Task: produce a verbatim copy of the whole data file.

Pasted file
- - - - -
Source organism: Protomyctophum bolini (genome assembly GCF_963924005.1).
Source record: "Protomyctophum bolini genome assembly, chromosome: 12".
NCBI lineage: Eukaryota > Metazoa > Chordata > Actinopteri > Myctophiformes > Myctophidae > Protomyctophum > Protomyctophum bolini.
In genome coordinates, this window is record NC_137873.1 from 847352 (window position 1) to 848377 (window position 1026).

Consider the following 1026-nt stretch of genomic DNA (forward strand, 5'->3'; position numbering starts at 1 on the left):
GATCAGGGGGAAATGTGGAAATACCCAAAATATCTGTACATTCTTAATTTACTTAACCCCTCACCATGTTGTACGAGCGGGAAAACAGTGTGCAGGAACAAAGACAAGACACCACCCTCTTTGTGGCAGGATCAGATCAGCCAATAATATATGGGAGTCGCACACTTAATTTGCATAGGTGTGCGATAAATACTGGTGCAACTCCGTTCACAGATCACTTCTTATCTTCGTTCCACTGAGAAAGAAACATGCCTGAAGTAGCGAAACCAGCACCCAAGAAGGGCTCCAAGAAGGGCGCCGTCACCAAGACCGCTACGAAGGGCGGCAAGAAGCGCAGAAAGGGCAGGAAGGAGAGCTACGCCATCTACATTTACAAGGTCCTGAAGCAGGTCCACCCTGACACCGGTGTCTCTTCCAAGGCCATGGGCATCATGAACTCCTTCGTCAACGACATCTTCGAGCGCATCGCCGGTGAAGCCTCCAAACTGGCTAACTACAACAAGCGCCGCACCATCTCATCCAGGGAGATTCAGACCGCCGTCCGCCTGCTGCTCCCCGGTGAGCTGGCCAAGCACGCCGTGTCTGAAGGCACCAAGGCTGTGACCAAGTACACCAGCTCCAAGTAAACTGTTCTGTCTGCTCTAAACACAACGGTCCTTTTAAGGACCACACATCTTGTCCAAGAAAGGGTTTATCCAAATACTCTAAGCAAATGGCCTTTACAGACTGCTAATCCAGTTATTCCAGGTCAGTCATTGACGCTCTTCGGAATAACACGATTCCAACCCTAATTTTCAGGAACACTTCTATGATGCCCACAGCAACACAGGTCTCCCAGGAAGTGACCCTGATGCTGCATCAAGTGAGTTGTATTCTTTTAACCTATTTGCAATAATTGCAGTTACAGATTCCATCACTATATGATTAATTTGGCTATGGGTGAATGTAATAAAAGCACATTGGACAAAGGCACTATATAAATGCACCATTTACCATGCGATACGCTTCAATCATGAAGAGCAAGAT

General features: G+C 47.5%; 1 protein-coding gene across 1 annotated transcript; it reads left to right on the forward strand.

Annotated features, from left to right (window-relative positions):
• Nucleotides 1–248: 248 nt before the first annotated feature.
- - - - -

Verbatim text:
Source organism: Protomyctophum bolini (genome assembly GCF_963924005.1).
Source record: "Protomyctophum bolini genome assembly, chromosome: 12".
NCBI lineage: Eukaryota > Metazoa > Chordata > Actinopteri > Myctophiformes > Myctophidae > Protomyctophum > Protomyctophum bolini.
In genome coordinates, this window is record NC_137873.1 from 847352 (window position 1) to 848377 (window position 1026).

Consider the following 1026-nt stretch of genomic DNA (forward strand, 5'->3'; position numbering starts at 1 on the left):
GATCAGGGGGAAATGTGGAAATACCCAAAATATCTGTACATTCTTAATTTACTTAACCCCTCACCATGTTGTACGAGCGGGAAAACAGTGTGCAGGAACAAAGACAAGACACCACCCTCTTTGTGGCAGGATCAGATCAGCCAATAATATATGGGAGTCGCACACTTAATTTGCATAGGTGTGCGATAAATACTGGTGCAACTCCGTTCACAGATCACTTCTTATCTTCGTTCCACTGAGAAAGAAACATGCCTGAAGTAGCGAAACCAGCACCCAAGAAGGGCTCCAAGAAGGGCGCCGTCACCAAGACCGCTACGAAGGGCGGCAAGAAGCGCAGAAAGGGCAGGAAGGAGAGCTACGCCATCTACATTTACAAGGTCCTGAAGCAGGTCCACCCTGACACCGGTGTCTCTTCCAAGGCCATGGGCATCATGAACTCCTTCGTCAACGACATCTTCGAGCGCATCGCCGGTGAAGCCTCCAAACTGGCTAACTACAACAAGCGCCGCACCATCTCATCCAGGGAGATTCAGACCGCCGTCCGCCTGCTGCTCCCCGGTGAGCTGGCCAAGCACGCCGTGTCTGAAGGCACCAAGGCTGTGACCAAGTACACCAGCTCCAAGTAAACTGTTCTGTCTGCTCTAAACACAACGGTCCTTTTAAGGACCACACATCTTGTCCAAGAAAGGGTTTATCCAAATACTCTAAGCAAATGGCCTTTACAGACTGCTAATCCAGTTATTCCAGGTCAGTCATTGACGCTCTTCGGAATAACACGATTCCAACCCTAATTTTCAGGAACACTTCTATGATGCCCACAGCAACACAGGTCTCCCAGGAAGTGACCCTGATGCTGCATCAAGTGAGTTGTATTCTTTTAACCTATTTGCAATAATTGCAGTTACAGATTCCATCACTATATGATTAATTTGGCTATGGGTGAATGTAATAAAAGCACATTGGACAAAGGCACTATATAAATGCACCATTTACCATGCGATACGCTTCAATCATGAAGAGCAAGAT

General features: G+C 47.5%; 1 protein-coding gene across 1 annotated transcript; it reads left to right on the forward strand.

Annotated features, from left to right (window-relative positions):
• Nucleotides 1–248: 248 nt before the first annotated feature.